It’s been a long, dry summer (and fall) until recently in Southern California. The muted golds and browns of the dead, dry weeds are now beginning to show hints of fresh green sprouts.
Although the wet weather and change in color is a welcome sight, I know from my many years here in Fallbrook that those tiny green sprouts will soon devour the worn paths if I leave them to grow.
As I was out walking this morning (after an unusually rainy Thanksgiving), I took a moment to focus on the tiny green shoots coming up along the path I had taken. It’s tempting to leave the green alone, or even walk through the wet weeds and explore now that they are bent with the weight of the water. I remembered that I need to keep the paths well-trodden, so I can discourage the weeds from taking them over and making the walkways disappear.
This isn’t to say that I won’t make new paths– now is the best time to do so, since it’s easier to step on the dry, wet weeds and there’s a somewhat smaller chance of stepping on the dreaded rattlesnakes (as opposed to spring! Yes, I know they don’t hibernate here in our area.)
The thought of the weeds taking back over the paths we’ve worn so well this dry season reminded me of all the creative work I want to finish and need to reconnect with– paintings, writings, art lessons, even sewing– I never seem to find enough time to focus on getting things finished. The art lessons come first, since they have deadlines. I was lucky enough to get some commission work last month, which I enjoyed completing (see “Band-Tailed,” at the top of the page). The walk this morning reminded me that I need to keep in touch with my creative projects on a daily basis, lest those creative “paths” get overgrown. It’s so much easier to follow the path when you make time to tread on it daily!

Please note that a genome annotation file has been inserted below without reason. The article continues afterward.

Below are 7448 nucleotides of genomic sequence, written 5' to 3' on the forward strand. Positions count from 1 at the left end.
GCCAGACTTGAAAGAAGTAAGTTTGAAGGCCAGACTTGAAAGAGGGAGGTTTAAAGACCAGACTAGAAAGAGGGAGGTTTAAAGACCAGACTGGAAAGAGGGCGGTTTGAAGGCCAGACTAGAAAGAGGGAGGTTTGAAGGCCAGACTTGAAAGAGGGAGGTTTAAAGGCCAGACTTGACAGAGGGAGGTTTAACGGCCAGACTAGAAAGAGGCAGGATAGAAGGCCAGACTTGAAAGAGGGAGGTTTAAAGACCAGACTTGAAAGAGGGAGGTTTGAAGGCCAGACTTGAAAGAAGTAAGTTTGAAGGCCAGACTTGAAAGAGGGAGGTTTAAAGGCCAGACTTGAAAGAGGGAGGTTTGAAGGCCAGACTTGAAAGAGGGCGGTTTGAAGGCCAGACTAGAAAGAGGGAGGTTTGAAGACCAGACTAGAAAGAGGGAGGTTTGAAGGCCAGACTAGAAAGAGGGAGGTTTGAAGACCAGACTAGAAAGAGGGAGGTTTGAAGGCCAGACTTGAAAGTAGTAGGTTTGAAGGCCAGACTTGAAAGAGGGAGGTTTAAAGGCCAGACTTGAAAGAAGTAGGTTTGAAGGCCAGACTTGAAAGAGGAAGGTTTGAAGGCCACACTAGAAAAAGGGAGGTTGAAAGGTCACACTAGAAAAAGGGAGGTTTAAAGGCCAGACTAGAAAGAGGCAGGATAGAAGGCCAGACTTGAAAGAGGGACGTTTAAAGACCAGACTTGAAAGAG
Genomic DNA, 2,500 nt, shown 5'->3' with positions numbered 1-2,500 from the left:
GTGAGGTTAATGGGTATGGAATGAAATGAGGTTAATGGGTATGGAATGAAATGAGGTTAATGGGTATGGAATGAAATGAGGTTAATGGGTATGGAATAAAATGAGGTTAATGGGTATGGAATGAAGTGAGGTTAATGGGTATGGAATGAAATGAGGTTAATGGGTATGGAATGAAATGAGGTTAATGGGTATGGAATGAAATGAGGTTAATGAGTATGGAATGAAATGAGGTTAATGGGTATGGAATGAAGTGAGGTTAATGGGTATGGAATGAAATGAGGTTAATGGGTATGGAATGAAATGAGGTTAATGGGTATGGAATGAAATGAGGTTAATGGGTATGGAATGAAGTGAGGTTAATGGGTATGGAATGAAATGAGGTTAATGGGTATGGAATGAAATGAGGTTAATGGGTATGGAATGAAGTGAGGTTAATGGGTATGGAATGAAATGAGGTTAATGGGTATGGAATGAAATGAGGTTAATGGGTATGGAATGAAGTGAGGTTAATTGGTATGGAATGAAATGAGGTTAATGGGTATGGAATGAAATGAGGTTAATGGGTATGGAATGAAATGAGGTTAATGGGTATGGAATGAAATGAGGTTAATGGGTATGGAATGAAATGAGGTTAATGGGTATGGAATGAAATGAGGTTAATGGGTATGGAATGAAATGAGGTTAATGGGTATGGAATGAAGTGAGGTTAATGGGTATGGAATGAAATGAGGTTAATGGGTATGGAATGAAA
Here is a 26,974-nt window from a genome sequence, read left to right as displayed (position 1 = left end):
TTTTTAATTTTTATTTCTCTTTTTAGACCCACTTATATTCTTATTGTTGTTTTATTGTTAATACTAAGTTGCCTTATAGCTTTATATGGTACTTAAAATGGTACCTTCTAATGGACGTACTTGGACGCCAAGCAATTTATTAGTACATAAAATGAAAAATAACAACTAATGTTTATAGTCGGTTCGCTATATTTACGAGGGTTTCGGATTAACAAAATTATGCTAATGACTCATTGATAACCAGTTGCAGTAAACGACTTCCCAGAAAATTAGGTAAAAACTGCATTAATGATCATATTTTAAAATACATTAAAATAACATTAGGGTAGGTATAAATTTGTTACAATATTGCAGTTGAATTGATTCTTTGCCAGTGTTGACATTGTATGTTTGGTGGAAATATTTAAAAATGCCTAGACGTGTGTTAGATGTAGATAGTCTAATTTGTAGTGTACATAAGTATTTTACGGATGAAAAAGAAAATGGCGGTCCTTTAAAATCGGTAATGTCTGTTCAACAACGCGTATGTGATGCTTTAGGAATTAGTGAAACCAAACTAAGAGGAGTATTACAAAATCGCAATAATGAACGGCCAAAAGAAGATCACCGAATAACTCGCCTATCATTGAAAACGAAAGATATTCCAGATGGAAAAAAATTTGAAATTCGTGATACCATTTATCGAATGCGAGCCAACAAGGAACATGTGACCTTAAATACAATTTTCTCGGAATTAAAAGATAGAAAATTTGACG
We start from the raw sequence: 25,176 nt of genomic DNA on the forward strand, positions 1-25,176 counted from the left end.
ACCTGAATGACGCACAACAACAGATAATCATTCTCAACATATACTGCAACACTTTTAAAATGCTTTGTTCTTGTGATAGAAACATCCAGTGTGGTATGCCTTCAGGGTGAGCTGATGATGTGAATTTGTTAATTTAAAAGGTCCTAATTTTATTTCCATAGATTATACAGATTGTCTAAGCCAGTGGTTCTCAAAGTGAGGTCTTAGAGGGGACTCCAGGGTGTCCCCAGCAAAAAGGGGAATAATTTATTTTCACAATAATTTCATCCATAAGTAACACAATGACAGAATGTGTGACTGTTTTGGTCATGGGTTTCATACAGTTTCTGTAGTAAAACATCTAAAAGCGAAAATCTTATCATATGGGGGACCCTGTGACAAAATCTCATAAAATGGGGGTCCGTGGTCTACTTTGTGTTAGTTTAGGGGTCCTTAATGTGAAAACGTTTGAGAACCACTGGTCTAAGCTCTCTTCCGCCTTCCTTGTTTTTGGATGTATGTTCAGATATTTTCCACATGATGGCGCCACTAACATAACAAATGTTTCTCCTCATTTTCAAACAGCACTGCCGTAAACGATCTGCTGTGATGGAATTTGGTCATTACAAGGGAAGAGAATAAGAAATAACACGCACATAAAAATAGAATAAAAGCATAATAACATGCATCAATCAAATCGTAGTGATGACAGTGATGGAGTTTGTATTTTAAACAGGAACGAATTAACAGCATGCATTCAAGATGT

Keeping those creative paths well-walked also gives me the courage to try new paths! They might be short at first, veering slightly off the main walkway. Eventually those new paths become well-worn too, providing new experiences even as they lead back to the original, long-cleared trails.
If you have creative outlets, keep in touch with them. Walk those paths as regularly as possible– even if it’s only for a few minutes a day. Remember that letting them go untrod will lead to the inevitable takeover of weeds– obstacles that will get bigger, the longer you let them grow unchallenged.
How to you keep your creative pathways open?
If you’re local and would like to attend a free art class for adults, I’ll be teaching at Fallbrook Library in December!
If you enjoy lots of greenery in artwork, stop by my Gardens and Fields gallery!